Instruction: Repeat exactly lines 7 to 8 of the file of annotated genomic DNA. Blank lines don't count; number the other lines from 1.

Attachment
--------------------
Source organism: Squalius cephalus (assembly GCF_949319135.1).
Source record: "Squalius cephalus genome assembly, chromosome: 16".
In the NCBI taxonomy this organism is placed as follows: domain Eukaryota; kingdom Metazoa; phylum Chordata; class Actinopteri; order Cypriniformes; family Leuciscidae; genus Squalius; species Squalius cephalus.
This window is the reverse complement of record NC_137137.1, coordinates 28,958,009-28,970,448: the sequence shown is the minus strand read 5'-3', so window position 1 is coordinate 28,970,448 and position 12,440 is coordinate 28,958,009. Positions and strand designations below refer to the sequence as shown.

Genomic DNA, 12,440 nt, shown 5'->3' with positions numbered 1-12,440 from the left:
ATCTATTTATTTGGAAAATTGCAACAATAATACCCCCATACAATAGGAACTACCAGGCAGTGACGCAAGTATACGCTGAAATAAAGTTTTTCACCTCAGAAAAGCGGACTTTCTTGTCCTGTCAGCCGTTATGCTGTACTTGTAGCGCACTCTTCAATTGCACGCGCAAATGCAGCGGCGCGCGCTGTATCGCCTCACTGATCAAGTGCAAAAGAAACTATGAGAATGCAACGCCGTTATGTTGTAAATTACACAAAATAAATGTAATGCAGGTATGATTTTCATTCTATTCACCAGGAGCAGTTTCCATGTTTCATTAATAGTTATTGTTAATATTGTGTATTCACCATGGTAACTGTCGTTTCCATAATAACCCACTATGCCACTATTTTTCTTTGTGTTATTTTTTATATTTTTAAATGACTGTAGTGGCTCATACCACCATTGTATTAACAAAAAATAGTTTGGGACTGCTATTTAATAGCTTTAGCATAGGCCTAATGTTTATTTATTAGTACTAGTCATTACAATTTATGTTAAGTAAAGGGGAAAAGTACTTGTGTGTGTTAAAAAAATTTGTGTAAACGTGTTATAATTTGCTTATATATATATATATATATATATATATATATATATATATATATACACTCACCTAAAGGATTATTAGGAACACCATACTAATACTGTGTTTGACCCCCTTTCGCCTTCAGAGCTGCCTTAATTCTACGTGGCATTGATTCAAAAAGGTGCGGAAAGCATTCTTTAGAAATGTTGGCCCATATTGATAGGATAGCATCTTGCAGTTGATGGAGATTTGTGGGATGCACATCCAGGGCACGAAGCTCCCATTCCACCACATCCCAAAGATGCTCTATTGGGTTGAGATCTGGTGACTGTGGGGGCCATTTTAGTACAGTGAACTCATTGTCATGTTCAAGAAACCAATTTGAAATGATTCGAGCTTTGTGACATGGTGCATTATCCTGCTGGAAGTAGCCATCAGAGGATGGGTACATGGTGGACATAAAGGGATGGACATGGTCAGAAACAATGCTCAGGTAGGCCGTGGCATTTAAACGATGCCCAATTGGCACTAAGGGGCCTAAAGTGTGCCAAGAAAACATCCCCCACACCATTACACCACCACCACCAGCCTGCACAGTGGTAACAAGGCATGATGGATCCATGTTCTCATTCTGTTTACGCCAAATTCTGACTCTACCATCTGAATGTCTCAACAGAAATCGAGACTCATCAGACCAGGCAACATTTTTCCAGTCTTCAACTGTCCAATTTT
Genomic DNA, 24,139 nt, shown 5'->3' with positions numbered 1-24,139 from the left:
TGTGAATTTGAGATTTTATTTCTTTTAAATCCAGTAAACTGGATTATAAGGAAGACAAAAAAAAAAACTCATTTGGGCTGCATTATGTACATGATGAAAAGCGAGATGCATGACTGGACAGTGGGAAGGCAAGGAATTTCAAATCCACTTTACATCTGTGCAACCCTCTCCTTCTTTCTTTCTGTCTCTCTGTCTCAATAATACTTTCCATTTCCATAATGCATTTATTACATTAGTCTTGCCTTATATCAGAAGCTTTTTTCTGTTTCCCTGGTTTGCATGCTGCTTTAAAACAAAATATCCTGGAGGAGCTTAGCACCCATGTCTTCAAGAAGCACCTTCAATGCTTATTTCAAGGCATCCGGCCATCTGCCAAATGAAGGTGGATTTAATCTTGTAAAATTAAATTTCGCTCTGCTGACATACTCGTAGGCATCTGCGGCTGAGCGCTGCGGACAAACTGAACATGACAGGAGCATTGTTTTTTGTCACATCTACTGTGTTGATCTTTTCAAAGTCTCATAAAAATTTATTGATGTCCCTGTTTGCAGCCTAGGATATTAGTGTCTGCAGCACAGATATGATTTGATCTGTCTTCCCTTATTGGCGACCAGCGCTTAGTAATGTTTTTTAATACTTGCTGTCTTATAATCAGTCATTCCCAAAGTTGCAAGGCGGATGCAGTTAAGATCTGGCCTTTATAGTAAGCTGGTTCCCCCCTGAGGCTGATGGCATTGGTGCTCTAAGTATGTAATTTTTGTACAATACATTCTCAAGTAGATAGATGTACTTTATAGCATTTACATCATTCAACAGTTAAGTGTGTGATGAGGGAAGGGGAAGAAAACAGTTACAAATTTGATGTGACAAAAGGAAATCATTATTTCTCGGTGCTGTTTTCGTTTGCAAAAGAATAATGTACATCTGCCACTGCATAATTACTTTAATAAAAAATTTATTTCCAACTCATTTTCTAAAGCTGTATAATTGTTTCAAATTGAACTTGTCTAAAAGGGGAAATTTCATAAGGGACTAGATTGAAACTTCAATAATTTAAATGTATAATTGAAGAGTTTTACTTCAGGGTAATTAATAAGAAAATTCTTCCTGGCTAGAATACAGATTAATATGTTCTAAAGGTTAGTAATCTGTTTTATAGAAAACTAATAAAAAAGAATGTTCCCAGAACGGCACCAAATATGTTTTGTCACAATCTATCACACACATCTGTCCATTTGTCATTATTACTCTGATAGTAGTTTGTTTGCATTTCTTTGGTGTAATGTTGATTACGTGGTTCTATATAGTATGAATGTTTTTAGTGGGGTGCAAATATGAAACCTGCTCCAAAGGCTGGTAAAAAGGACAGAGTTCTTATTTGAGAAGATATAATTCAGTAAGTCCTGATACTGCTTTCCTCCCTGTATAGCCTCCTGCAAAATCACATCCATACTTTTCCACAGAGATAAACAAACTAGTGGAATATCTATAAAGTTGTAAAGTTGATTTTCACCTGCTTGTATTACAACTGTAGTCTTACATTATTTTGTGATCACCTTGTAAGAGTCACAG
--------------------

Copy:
Genomic DNA, 24,139 nt, shown 5'->3' with positions numbered 1-24,139 from the left:
TGTGAATTTGAGATTTTATTTCTTTTAAATCCAGTAAACTGGATTATAAGGAAGACAAAAAAAAAAACTCATTTGGGCTGCATTATGTACATGATGAAAAGCGAGATGCATGACTGGACAGTGGGAAGGCAAGGAATTTCAAATCCACTTTACATCTGTGCAACCCTCTCCTTCTTTCTTTCTGTCTCTCTGTCTCAATAATACTTTCCATTTCCATAATGCATTTATTACATTAGTCTTGCCTTATATCAGAAGCTTTTTTCTGTTTCCCTGGTTTGCATGCTGCTTTAAAACAAAATATCCTGGAGGAGCTTAGCACCCATGTCTTCAAGAAGCACCTTCAATGCTTATTTCAAGGCATCCGGCCATCTGCCAAATGAAGGTGGATTTAATCTTGTAAAATTAAATTTCGCTCTGCTGACATACTCGTAGGCATCTGCGGCTGAGCGCTGCGGACAAACTGAACATGACAGGAGCATTGTTTTTTGTCACATCTACTGTGTTGATCTTTTCAAAGTCTCATAAAAATTTATTGATGTCCCTGTTTGCAGCCTAGGATATTAGTGTCTGCAGCACAGATATGATTTGATCTGTCTTCCCTTATTGGCGACCAGCGCTTAGTAATGTTTTTTAATACTTGCTGTCTTATAATCAGTCATTCCCAAAGTTGCAAGGCGGATGCAGTTAAGATCTGGCCTTTATAGTAAGCTGGTTCCCCCCTGAGGCTGATGGCATTGGTGCTCTAAGTATGTAATTTTTGTACAATACATTCTCAAGTAGATAGATGTACTTTATAGCATTTACATCATTCAACAGTTAAGTGTGTGATGAGGGAAGGGGAAGAAAACAGTTACAAATTTGATGTGACAAAAGGAAATCATTATTTCTCGGTGCTGTTTTCGTTTGCAAAAGAATAATGTACATCTGCCACTGCATAATTACTTTAATAAAAAATTTATTTCCAACTCATTTTCTAAAGCTGTATAATTGTTTCAAATTGAACTTGTCTAAAAGGGGAAATTTCATAAGGGACTAGATTGAAACTTCAATAATTTAAATGTATAATTGAAGAGTTTTACTTCAGGGTAATTAATAAGAAAATTCTTCCTGGCTAGAATACAGATTAATATGTTCTAAAGGTTAGTAATCTGTTTTATAGAAAACTAATAAAAAAGAATGTTCCCAGAACGGCACCAAATATGTTTTGTCACAATCTATCACACACATCTGTCCATTTGTCATTATTACTCTGATAGTAGTTTGTTTGCATTTCTTTGGTGTAATGTTGATTACGTGGTTCTATATAGTATGAATGTTTTTAGTGGGGTGCAAATATGAAACCTGCTCCAAAGGCTGGTAAAAAGGACAGAGTTCTTATTTGAGAAGATATAATTCAGTAAGTCCTGATACTGCTTTCCTCCCTGTATAGCCTCCTGCAAAATCACATCCATACTTTTCCACAGAGATAAACAAACTAGTGGAATATCTATAAAGTTGTAAAGTTGATTTTCACCTGCTTGTATTACAACTGTAGTCTTACATTATTTTGTGATCACCTTGTAAGAGTCACAG